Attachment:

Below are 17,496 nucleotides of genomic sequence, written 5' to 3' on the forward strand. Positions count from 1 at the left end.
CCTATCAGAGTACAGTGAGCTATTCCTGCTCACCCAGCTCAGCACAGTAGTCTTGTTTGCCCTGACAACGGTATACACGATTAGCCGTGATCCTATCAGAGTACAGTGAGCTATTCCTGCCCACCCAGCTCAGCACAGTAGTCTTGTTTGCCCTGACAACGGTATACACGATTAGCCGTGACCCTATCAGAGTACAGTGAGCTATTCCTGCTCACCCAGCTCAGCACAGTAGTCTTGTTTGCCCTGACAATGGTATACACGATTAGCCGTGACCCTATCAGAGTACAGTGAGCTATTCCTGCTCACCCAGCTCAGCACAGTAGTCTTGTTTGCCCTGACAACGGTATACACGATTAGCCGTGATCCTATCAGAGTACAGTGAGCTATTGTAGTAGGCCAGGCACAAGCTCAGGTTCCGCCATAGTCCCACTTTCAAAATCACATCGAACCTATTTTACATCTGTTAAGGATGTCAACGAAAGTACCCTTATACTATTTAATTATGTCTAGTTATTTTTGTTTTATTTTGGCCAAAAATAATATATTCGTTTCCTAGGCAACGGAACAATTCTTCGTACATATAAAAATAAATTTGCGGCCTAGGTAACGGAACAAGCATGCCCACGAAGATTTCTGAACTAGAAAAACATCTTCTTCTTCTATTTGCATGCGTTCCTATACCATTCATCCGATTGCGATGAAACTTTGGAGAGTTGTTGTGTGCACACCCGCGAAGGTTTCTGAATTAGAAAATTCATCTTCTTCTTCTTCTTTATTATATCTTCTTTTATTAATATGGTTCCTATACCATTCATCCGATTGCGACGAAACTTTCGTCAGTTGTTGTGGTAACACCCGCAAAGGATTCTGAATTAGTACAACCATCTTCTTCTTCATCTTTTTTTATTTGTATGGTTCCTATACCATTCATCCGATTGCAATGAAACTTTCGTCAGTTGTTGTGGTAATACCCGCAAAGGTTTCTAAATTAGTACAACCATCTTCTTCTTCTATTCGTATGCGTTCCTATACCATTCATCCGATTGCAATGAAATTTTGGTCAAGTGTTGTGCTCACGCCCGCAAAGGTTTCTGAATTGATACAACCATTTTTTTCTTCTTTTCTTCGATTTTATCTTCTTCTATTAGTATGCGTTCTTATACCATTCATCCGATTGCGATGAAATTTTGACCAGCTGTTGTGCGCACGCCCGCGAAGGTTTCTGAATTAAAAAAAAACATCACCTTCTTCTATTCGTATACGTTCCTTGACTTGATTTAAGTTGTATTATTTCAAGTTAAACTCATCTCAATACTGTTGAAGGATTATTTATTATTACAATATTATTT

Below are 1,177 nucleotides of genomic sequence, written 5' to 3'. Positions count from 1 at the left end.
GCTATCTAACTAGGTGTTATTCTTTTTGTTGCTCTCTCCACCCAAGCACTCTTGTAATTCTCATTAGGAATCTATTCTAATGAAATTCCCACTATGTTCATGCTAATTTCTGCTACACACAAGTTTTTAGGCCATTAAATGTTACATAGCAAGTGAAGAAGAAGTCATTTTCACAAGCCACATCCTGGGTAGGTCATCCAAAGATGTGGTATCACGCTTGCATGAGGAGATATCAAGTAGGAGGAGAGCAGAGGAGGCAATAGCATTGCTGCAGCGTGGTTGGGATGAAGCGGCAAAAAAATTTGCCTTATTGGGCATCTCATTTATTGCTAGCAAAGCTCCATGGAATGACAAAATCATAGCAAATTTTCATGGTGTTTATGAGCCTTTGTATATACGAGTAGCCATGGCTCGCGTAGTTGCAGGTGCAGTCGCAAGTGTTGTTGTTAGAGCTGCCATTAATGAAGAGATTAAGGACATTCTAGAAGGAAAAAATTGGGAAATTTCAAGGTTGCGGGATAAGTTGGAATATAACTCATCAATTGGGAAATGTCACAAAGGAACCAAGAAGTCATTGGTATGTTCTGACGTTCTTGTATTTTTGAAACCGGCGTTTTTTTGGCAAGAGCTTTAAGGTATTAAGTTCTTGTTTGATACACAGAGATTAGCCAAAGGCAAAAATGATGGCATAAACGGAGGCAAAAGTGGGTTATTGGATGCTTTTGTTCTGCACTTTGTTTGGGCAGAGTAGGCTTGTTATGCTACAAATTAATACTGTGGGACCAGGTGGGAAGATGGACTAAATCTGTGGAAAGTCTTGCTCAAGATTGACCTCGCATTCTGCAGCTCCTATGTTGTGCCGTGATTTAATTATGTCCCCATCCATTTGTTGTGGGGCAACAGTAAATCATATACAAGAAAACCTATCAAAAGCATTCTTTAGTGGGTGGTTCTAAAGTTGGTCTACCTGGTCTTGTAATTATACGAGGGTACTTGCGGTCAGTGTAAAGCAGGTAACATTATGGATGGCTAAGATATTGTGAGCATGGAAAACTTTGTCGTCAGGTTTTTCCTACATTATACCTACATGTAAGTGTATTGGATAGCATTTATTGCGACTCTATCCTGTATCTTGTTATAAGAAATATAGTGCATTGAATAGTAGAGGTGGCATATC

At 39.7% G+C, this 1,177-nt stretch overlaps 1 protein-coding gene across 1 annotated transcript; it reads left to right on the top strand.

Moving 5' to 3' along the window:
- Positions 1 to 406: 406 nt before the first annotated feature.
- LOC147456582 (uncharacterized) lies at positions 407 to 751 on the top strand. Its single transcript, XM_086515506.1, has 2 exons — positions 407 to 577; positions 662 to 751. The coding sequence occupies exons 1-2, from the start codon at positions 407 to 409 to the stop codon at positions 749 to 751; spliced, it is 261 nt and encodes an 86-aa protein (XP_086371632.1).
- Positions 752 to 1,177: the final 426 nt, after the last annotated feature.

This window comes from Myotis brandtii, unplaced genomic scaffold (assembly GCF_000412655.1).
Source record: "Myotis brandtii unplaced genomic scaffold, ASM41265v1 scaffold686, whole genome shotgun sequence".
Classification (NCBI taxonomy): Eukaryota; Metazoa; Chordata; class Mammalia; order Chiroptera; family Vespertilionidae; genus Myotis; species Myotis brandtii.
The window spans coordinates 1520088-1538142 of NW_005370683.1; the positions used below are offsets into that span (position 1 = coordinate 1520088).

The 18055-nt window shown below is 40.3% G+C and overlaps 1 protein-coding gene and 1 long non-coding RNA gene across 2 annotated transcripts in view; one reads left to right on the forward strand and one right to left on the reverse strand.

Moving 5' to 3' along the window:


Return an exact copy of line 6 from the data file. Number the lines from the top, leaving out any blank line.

Moving 5' to 3' along the window: